I struggle with the Tao. Greater scholars than I have tried to explain it, discuss it, I'm not about to try. This is in the tradition of the kentparkstreetblog, we avoid research and difficult things at all costs.
The idea of pursuing art for no other reason than it is in me sounds wonderful, my culture and my business tell me to seek fame, hence the struggle. The idea of romantic love being two souls drifting together, like two white clouds on a perfect blue sky, sits well with me, then I feel I should be a real man and be able to offer wealth and status to my woman. My natural inclination and the place and time I live in are in constant conflict.
The Tao tells me that to live purely, sincerely, authentically, is all I have to do, flow with my own nature. I can see the loneliness this will lead to. Being unsuccessful in my culture is to be outcast, there is no understanding of other ideals. Watching the light change over the bay is considered doing nothing, writing without financial return is seen as doing nothing, playing music for the joy of it is seen as doing nothing. Doing nothing is seen as bad.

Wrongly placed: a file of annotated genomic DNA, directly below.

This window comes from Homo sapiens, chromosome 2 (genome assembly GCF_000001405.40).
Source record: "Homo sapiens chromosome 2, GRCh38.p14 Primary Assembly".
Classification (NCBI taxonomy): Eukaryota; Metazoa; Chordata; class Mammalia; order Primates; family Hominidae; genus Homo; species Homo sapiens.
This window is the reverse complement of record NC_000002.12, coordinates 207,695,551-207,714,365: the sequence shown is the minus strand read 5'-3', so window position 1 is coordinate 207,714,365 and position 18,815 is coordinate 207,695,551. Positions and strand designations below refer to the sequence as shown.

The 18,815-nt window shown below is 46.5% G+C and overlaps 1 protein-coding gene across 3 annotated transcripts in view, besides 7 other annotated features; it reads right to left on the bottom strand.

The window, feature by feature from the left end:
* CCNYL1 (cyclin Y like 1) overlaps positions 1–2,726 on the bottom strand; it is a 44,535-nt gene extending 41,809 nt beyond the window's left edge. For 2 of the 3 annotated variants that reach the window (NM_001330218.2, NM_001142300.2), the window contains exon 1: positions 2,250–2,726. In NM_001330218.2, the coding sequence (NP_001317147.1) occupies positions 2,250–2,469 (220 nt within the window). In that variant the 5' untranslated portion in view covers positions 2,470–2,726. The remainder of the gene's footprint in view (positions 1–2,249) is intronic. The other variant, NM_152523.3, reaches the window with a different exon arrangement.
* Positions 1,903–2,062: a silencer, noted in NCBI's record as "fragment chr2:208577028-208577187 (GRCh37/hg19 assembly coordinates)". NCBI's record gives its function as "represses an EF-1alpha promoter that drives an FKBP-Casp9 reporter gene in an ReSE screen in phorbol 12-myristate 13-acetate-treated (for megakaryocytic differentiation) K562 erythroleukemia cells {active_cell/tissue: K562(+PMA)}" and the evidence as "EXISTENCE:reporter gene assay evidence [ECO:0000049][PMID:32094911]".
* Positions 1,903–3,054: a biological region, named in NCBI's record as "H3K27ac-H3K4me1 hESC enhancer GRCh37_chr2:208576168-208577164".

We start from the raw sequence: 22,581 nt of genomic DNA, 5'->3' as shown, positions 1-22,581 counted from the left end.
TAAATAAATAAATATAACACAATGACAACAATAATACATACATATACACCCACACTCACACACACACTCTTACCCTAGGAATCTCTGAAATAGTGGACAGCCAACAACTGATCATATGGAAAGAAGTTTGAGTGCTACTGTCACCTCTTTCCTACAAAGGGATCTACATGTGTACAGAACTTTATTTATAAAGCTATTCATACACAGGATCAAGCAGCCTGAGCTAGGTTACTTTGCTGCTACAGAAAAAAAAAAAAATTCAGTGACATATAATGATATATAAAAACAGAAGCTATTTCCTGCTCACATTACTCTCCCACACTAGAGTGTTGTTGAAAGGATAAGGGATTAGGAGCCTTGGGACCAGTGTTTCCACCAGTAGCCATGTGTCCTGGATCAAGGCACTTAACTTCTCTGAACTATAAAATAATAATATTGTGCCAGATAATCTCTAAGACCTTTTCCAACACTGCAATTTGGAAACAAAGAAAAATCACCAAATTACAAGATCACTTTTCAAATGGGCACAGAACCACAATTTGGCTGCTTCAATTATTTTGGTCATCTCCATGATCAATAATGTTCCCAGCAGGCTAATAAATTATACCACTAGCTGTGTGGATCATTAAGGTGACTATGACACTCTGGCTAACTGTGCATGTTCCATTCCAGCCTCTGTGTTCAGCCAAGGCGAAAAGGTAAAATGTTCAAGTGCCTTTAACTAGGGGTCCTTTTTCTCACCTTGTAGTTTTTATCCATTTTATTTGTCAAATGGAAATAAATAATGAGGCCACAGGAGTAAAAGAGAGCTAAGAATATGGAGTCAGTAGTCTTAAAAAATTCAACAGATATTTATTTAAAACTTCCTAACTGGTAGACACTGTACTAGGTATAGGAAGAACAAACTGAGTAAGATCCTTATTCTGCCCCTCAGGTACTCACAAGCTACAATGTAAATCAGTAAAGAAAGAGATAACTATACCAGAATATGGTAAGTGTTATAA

My desires are of my culture. Are they really? Do I really want all the things I say I want? Perhaps I say I want things because I feel I should, not because I really do? When I take the time to think and feel I know that all I really want is to express myself with words and music, to lie beside the woman I love, nothing more. When I strip it back to this simplicity it all seems so . . . simple.
This struggle has gone on long enough, must be resolved. I've often advised struggling friends, and strangers, to ignore the ignorant, seek out company that is sympathetic to their pursuits, let the culture roll on, influence it for the good when they can.
It is time to take my own advice, to end this struggle between the Tao, dharma, and me, to be myself.